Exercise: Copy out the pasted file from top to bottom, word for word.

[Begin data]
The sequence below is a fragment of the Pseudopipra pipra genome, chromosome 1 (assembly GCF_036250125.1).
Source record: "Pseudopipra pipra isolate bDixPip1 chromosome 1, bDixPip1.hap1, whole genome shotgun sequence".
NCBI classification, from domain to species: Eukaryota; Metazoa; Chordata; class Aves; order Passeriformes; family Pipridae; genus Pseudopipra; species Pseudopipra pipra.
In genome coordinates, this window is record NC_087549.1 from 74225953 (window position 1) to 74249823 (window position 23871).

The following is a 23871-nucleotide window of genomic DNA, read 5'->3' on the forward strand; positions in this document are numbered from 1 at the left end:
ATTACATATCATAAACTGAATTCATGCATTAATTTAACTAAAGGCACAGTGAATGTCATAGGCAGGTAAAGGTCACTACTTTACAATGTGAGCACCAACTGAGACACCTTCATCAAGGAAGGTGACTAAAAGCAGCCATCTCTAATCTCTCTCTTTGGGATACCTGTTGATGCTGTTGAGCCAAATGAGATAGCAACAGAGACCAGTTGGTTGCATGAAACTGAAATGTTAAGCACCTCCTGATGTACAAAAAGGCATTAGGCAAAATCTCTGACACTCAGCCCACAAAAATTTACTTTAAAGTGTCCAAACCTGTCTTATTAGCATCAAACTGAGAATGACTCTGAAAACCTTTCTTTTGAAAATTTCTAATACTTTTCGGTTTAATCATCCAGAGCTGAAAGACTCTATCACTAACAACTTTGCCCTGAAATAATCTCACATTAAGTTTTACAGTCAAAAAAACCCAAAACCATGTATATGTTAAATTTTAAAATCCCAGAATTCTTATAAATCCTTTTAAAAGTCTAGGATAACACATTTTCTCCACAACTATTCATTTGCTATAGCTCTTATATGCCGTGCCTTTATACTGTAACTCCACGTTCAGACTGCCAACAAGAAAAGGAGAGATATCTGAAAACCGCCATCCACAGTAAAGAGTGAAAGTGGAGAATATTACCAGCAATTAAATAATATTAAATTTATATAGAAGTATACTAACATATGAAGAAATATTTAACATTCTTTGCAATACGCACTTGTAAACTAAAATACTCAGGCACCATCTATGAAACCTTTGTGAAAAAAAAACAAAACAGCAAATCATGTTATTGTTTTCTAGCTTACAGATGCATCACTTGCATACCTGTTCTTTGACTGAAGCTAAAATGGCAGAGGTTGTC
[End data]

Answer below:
The sequence below is a fragment of the Pseudopipra pipra genome, chromosome 1 (assembly GCF_036250125.1).
Source record: "Pseudopipra pipra isolate bDixPip1 chromosome 1, bDixPip1.hap1, whole genome shotgun sequence".
NCBI classification, from domain to species: Eukaryota; Metazoa; Chordata; class Aves; order Passeriformes; family Pipridae; genus Pseudopipra; species Pseudopipra pipra.
In genome coordinates, this window is record NC_087549.1 from 74225953 (window position 1) to 74249823 (window position 23871).

The following is a 23871-nucleotide window of genomic DNA, read 5'->3' on the forward strand; positions in this document are numbered from 1 at the left end:
ATTACATATCATAAACTGAATTCATGCATTAATTTAACTAAAGGCACAGTGAATGTCATAGGCAGGTAAAGGTCACTACTTTACAATGTGAGCACCAACTGAGACACCTTCATCAAGGAAGGTGACTAAAAGCAGCCATCTCTAATCTCTCTCTTTGGGATACCTGTTGATGCTGTTGAGCCAAATGAGATAGCAACAGAGACCAGTTGGTTGCATGAAACTGAAATGTTAAGCACCTCCTGATGTACAAAAAGGCATTAGGCAAAATCTCTGACACTCAGCCCACAAAAATTTACTTTAAAGTGTCCAAACCTGTCTTATTAGCATCAAACTGAGAATGACTCTGAAAACCTTTCTTTTGAAAATTTCTAATACTTTTCGGTTTAATCATCCAGAGCTGAAAGACTCTATCACTAACAACTTTGCCCTGAAATAATCTCACATTAAGTTTTACAGTCAAAAAAACCCAAAACCATGTATATGTTAAATTTTAAAATCCCAGAATTCTTATAAATCCTTTTAAAAGTCTAGGATAACACATTTTCTCCACAACTATTCATTTGCTATAGCTCTTATATGCCGTGCCTTTATACTGTAACTCCACGTTCAGACTGCCAACAAGAAAAGGAGAGATATCTGAAAACCGCCATCCACAGTAAAGAGTGAAAGTGGAGAATATTACCAGCAATTAAATAATATTAAATTTATATAGAAGTATACTAACATATGAAGAAATATTTAACATTCTTTGCAATACGCACTTGTAAACTAAAATACTCAGGCACCATCTATGAAACCTTTGTGAAAAAAAAACAAAACAGCAAATCATGTTATTGTTTTCTAGCTTACAGATGCATCACTTGCATACCTGTTCTTTGACTGAAGCTAAAATGGCAGAGGTTGTC